Saturday, March 31, 2012

The Old Slave Mart in Charleston, SC

From the May28, 2009, St. Petersburg (Fl) Times "Museum offers quiet testimony to horrors of slavery" by John Frank.

The Old Slave Mart is a relatively new attraction in this city of attractions. It is the only remaining slave auction house in the country and located at 6 Chalmers St. near East Bay Street downtown.

Prominent slave auctioneer Thomas Ryan opened it July 1856 after Charleston banned the outdoor auction of slaves. It was known as Ryan's Mart.

About 40% of enslaved blacks came through Charleston, most landing on Sullivan's Island. First Lady Michelle Obama's ancestors came through Charleston. Her great-great grandfather worked on a rice plantation in Georgetown.

The museum has lots of information on the slave selling business and a first-hand account of slavery by Elijah Green, born in 1843 and recorded by the WPA in 1937. The museum itself is small as most of the compound was torn down, with just a roofed alley left.

A Sad Part of American History. --DaCoot

Yet Another List: Ten Alleged Wrongly Attributed Inventions

And who actually invented them. From the April 1, 2009 Listverse.

Wrongly credited first----actually invented it second.

1. COMPUTER DESKTOP AND GUI-- Microsoft (with Windows)---- Xerox PARC

2. AUTOMOBILE-- Henry Ford---- Karl Benz

3. X-RAY PHOTOGRAPHY-- Thomas Edison---- William Rontgen

4. MOVING PICTURES-- Thomas Edison---- Louis LePrince

5. TELESCOPE-- Gallileo---- Hans Lippershov

6. RECORDED AUDIO-- Thomas Edison---- Edouard-Leon Scott de Martinville

7. LIGHTBULB-- Thomas Edison---- Sir Humphry Davy

8. RADIO-- Guglielmo Marconi---- Nikola Tesla

9. POWERED FLIGHT-- Wright Brothers---- Richard Pearse

10. INTERNET-- Al Gore----creators of ARPANET

Definitely interesting reading. What's with old Thomas?

Messing Our Minds. --Cooter

Friday, March 30, 2012

1812: Why We Went to War

From the March 4th Niagara Gazette "Why we went to war in 1812" by Dan Glynn.

The war is sometimes called "The Second War of Independence."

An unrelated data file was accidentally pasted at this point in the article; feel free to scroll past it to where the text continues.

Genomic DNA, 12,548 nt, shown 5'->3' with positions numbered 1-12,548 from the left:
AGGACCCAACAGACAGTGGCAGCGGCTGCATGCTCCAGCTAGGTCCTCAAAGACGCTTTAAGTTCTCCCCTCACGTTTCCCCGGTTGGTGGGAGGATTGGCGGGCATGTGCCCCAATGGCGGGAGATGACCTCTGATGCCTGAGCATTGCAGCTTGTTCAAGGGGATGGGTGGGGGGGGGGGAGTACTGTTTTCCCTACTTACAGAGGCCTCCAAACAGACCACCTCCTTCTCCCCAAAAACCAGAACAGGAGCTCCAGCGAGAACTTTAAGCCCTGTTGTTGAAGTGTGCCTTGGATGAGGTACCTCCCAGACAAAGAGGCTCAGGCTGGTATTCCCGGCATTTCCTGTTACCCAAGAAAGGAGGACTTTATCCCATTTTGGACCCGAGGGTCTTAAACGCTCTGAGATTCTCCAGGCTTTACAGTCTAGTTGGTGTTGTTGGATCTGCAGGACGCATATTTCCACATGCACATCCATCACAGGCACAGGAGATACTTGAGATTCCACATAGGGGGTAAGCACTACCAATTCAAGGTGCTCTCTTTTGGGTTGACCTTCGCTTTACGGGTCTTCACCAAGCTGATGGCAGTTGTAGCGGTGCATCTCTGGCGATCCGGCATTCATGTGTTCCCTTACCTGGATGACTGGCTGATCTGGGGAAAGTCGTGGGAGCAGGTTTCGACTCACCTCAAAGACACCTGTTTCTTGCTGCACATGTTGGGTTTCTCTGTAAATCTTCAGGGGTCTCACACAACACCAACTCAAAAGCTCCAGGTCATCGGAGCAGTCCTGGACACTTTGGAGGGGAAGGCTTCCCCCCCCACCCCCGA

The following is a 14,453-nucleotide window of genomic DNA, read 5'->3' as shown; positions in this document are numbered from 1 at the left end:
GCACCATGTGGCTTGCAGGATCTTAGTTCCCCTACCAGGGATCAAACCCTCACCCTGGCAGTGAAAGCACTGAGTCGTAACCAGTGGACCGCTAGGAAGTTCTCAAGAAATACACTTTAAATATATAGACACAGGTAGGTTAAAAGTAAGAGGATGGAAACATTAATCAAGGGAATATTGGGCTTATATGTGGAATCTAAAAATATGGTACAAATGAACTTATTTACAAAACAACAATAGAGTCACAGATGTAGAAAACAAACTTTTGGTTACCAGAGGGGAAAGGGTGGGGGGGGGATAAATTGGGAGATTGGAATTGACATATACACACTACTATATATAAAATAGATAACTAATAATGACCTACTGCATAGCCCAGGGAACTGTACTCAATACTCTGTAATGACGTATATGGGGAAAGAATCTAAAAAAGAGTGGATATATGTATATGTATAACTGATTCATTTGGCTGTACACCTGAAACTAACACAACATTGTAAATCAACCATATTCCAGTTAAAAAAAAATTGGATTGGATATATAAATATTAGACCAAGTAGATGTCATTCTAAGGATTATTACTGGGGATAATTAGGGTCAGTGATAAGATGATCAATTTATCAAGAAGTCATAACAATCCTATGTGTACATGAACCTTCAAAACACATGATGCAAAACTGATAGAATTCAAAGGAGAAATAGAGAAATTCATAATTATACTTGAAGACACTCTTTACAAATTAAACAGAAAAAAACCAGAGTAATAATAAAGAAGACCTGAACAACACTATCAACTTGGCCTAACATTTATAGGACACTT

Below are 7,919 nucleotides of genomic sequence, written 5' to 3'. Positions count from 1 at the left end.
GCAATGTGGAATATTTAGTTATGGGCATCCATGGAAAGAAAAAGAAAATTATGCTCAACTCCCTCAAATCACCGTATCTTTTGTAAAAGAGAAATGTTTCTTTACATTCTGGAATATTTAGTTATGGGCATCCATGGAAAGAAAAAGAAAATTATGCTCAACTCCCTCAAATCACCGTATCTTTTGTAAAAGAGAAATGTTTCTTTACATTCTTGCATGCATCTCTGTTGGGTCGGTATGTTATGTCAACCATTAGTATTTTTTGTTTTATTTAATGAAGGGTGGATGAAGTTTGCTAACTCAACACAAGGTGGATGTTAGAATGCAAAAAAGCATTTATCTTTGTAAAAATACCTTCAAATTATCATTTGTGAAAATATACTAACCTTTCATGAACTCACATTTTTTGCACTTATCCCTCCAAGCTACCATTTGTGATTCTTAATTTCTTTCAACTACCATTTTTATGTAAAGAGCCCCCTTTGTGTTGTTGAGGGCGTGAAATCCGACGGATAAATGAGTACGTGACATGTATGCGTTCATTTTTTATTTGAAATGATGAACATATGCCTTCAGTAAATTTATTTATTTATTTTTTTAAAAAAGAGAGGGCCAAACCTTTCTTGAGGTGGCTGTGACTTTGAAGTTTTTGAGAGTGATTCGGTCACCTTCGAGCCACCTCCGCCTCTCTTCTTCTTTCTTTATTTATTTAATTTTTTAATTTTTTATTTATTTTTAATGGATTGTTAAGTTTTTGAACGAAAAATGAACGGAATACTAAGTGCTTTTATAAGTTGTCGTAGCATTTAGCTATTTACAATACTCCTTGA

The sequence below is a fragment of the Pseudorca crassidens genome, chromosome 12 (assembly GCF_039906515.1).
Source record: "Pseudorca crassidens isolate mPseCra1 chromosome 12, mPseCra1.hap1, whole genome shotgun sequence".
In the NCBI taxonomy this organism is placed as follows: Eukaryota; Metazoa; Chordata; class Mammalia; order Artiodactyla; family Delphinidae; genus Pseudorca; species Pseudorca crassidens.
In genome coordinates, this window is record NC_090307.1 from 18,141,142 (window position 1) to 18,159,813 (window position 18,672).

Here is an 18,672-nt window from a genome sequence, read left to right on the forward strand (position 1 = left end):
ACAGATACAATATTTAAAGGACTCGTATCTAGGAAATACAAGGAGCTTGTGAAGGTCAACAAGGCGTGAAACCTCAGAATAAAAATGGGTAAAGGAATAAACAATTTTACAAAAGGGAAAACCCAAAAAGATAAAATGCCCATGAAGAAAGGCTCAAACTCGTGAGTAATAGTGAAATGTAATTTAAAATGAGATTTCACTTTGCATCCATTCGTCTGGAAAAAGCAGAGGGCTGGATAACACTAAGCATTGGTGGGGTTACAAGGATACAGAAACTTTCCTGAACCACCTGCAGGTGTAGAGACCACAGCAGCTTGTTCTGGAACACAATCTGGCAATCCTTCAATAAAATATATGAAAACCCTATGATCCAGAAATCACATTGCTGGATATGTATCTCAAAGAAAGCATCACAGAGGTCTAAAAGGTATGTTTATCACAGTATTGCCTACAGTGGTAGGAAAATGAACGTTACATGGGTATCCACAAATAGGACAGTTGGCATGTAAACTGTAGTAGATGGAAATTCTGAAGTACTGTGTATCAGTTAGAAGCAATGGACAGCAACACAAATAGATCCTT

The Niagara Frontier was a major scene of action during the War of 1812. It was one of three targets selected by President Madison to invade Canada, then called British North America.

There was an abortive attack on Queenstown.

Also, an attack on Upper Canada (Ontario) from Detroit and Lower Canada (Montreal and Quebec) were on the American agenda.

All three attacks failed due to incompetent generals, insubordination in the ranks and lack of communications among the generals.

Was This U.S. Vs. Canada? --DaCoot

That Forgotten War, Not So Forgotten Here

I have a Google Alert set up for the War of 1812 and will be posting every so often about it.

It would appear that Canada is observing it more than the U.S. with the exception of states and towns near the Canadian border, New Orleans and Maryland. Of course, these are all places where action occurred.

March 5th 610 AM Newstalk CKTB "Honouring a War of 1812 Hero."

Major General Sir Isaac Brock was killed October 13th while leading his troops at the Battle of Queenstown. Bill 35 going through a reading to have that date honored every October 13th.

Bicentennial of the Forgotten War. --Cooter

Thursday, March 29, 2012

Ten Great Chinese Inventions

From the April 18, 2009, List Universe.

1. Row planting
2. Compass
3. Seed drill
4. Iron plows
5. Deep drilling

6. Ship's rudder
7. Harness for horses
8. Porcelain
9. Toilet paper (using paper instead of water)
10. Printing (movable type)

Thanks China. Now Get Rid of Your Drywall. --Cooter

The El Reno Federal Reformatory

located in El Reno, Oklahoma, it is west of town and north of I-40. During World War II, enemy prisoners were held here and at nearby Fort Reno.

In 1934, it was the fifth largest prison constructed about two miles west of town and originally called Southwestern Federal Reformatory and housed men under the age of 35.

In the mid-1970s, it was renamed the Federal Correctional Institution of El Reno and then housed men of all ages. To this day, it is El Reno's largest employer.

In the Jailhouse Now. --DaCoot

The "Buck" Stops Here's Route 66 Connection

This famous sign was on the desk of Harry Truman during his presidency in the White House. It was made at the federal reformatory in El Reno, Oklahoma. That would put it on Route 66. Fred M. Canfil, then a US marshal from the Western District of Missouri and a Truman friend, saw a similar sign while visiting and asked the warden if a sign like it could be made for the president.

It was made and then shipped to the president on October 2, 1945. The 2 and a half-inch X 13-inch sign is mounted on a walnut base. It has the words, "I'm from Missouri" on the other side.

The saying comes from a slavery expression, "Pass the Buck" meaning to pass responsibility on to someone else.

That Is One Famous Sign. --Cooter

Wednesday, March 28, 2012

Dead Page: "Burn, Baby, Burn"-- Small World


Singer with the Trammps of the 1970s disco era. Had the big hit song "Disco Inferno" in 1976, which won a Grammy for Album of the Year and featured on hit soundtrack "Saturday Night Fever" which kicked off the national craze. The album went to #11 but the song only went to #53. It is still played at sporting events.

He was the front man of the group which was based out of Philadelphia. They also had the Beach Music hit "Hold Back the Night."

When I deejayed, this song always got people out on the dance floor.


Songwriter who wrote "It's a Small World (After All)" as featured at Disneyland and Disney World. He and his brother Richard wrote the scores for movies like "Mary Poppins" and "Chitty Chitty Bang Bang."